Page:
Mayor Bill Shannon summed up the project with, “Turning the Tide links with Council plans and it’s totally consistent with State and Federal initiatives”.

The next stage of the project is to seek funds to make these aspirations a reality and so enable business and community to flourish once again.

Turning the Tide launch on Youtube

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Courage and Resilience

"mission beach visitor information centre" Far from collapsing, the affected communities have responded with extraordinary courage and resilience. Offered some State Government and private philanthropic redevelopment funds, they have come up with the ‘Turning the Tide’ Project, which works inspirationally to secure the region’s future utilising the Mission Beach Wet Tropics Visitor Centre as a regional hub to showcase the location’s significance as the birthplace of the Great Barrier Reef Marine Park and role of tropical foods in communities in Far North Queensland’.

An interpretation center, using cutting edge digital technologies, will tell the compelling stories that reveal the region to be a wet tropics environmental heartland, an inspirer of the modern Reef Marine Park, a preserver of the endangered Southern Cassowary, a fount of sustainable eco-tourism and tropical food produce, and a living archive of Reef heritage and history.

It is this exciting mandate, and the palpable energy and enthusiasm that drives its unique local collaboration of sustainable businesses and far-sighted conservationists, that has attracted me to want to help in ‘Turning the Tide’. This project shares my conviction that collaborations which fuse community idealism and enlightened self-interest represent our most realistic opportunity to protect the Reef and Rainforest, as well as to enable humans to enjoy and make sustainable livings among these wondrous environments.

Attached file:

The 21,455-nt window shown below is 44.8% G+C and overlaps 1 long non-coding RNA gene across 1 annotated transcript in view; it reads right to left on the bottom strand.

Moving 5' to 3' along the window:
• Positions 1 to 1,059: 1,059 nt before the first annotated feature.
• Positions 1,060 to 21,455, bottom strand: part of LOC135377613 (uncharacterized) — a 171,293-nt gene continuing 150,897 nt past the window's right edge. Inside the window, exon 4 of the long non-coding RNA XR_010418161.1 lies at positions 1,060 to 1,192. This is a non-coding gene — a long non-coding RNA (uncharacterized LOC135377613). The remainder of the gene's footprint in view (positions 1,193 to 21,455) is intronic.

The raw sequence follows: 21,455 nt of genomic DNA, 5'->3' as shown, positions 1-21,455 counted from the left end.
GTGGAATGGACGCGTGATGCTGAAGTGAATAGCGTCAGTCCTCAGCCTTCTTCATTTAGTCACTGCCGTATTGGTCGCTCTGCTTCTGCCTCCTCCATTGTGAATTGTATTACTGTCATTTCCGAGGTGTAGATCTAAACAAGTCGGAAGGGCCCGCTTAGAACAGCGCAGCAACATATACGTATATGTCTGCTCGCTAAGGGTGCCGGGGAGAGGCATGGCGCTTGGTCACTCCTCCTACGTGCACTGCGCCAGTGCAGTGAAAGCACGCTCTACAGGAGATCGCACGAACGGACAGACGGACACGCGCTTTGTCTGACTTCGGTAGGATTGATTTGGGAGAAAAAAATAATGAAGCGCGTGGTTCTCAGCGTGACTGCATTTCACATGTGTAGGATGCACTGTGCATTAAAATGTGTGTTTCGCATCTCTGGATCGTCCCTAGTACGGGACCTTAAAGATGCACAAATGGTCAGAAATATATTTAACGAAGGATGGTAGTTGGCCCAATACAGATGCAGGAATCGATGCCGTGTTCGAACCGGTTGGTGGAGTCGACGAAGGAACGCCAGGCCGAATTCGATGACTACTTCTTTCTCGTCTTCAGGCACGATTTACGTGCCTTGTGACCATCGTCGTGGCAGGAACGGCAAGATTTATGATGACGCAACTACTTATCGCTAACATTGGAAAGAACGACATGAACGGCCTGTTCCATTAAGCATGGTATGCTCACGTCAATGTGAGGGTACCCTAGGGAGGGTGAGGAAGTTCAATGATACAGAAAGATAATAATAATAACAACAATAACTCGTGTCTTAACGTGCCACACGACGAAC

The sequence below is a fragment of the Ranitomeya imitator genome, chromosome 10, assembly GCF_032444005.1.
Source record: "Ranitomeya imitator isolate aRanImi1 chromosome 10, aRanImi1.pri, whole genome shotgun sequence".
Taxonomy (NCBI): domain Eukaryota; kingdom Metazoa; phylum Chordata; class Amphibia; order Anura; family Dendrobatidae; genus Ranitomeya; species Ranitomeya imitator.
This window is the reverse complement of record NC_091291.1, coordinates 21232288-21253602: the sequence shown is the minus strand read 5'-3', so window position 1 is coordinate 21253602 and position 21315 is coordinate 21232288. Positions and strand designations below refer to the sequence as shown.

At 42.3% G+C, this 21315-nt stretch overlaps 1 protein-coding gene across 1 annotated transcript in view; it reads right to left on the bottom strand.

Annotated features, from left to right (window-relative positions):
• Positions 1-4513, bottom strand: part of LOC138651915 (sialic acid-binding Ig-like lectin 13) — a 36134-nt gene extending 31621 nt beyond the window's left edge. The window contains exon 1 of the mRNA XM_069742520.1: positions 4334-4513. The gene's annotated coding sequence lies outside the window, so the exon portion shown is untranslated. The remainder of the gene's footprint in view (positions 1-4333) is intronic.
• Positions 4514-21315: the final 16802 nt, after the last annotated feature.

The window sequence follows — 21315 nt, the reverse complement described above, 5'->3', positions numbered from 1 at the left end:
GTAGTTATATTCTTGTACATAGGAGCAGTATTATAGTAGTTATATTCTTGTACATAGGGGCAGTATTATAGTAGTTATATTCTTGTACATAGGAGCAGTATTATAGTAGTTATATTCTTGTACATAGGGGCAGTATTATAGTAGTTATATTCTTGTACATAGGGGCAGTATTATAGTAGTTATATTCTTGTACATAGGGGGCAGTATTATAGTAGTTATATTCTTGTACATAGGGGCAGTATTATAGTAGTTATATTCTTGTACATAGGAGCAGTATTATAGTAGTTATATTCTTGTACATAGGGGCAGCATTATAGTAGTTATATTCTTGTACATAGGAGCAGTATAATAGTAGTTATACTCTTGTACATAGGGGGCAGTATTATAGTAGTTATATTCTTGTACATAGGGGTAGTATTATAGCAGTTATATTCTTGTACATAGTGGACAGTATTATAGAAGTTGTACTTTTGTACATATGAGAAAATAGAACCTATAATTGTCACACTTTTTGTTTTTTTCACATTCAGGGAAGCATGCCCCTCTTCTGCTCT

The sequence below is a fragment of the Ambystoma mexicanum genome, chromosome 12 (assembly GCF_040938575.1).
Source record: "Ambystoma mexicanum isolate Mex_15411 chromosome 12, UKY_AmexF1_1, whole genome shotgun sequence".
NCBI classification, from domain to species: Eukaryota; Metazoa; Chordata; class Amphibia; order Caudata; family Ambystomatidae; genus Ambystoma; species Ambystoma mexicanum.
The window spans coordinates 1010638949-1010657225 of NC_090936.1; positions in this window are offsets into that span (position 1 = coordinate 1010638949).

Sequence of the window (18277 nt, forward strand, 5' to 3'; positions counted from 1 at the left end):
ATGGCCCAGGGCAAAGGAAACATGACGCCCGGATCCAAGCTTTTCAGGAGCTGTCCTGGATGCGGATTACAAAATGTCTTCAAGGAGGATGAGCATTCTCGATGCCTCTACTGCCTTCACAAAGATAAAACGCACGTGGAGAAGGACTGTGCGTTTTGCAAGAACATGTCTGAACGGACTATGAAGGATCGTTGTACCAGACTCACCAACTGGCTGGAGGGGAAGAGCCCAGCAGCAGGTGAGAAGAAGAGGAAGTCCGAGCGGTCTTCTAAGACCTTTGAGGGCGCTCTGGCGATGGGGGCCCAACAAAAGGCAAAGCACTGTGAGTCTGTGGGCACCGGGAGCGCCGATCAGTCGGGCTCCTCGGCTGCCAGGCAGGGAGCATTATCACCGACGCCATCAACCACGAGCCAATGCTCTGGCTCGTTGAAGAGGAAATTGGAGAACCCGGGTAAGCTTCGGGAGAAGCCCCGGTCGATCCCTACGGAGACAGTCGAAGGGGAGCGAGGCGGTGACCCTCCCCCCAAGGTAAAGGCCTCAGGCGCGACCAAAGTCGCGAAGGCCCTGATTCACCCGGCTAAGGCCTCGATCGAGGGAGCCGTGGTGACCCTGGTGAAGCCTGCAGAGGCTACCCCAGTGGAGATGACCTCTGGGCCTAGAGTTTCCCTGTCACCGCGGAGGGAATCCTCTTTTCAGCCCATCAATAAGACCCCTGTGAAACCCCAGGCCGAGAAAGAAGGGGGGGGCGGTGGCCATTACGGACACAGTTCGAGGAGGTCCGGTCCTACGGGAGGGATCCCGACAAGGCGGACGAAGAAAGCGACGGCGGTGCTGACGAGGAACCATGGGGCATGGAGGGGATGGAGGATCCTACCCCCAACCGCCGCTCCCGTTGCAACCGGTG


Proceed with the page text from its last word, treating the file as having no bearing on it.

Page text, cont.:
To be continued …..

"professor iain mccalman"Professor Iain McCalman, Ambassador of Mission Beach Tourism’s Turning the Tide project. His new book, The Reef – A Passionate History, from Captain Cook to Climate Change, has been published by Penguin in Australia in November and by Farrar, Strauss and Giroux in the USA in May 2014.

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A Complex Struggle

There is neither time nor space here to detail the complex struggle that eventually won the trio the support of the majority of Queenslanders and of the Australian nation. It is enough to say that John Busst and his Mission Beach supporters stood in the vanguard of the triumphant movement to save the Reef.

"harold holt" "mission beach"John successfully lobbied Harold Holt (pictured) and, after his death, the Liberal and Labour Party successors, John Gorton and Gough Whitlam, to test the sovereignty of the Reef in the courts. He wrote barrages of impassioned and informed letters to newspapers and other media all over the country. He was the chief advocate of the urgent need for a government funded marine research center that eventually became the Australian Institute of Marine Science in Townsville. He even wrote to the President of the United States, Lyndon Baines Johnson, urging him to give his support to a scheme for the foundation of a Great Barrier Reef Marine Park in memory of Harold Holt, whose death had cost the Reef’s one of its most influential political supporters.

Much of John’s exhausting advocacy was undertaken, too, while he was struggling with the onset of throat cancer, a disease that ultimately took his life just as he was preparing to give evidence to the Royal Commission to inquire into mining on the Reef. Though he did not live to see the fruits of his campaign, his story and his wonderful heritage house at Ninney Rise stands as an inspiring symbol to the Mission Beach community and others. A moving local memorial composed by Judith Wright commemorates his memory: ‘John Busst/ Artist and Lover of Beauty/Who Fought that Man and Nature Might Survive.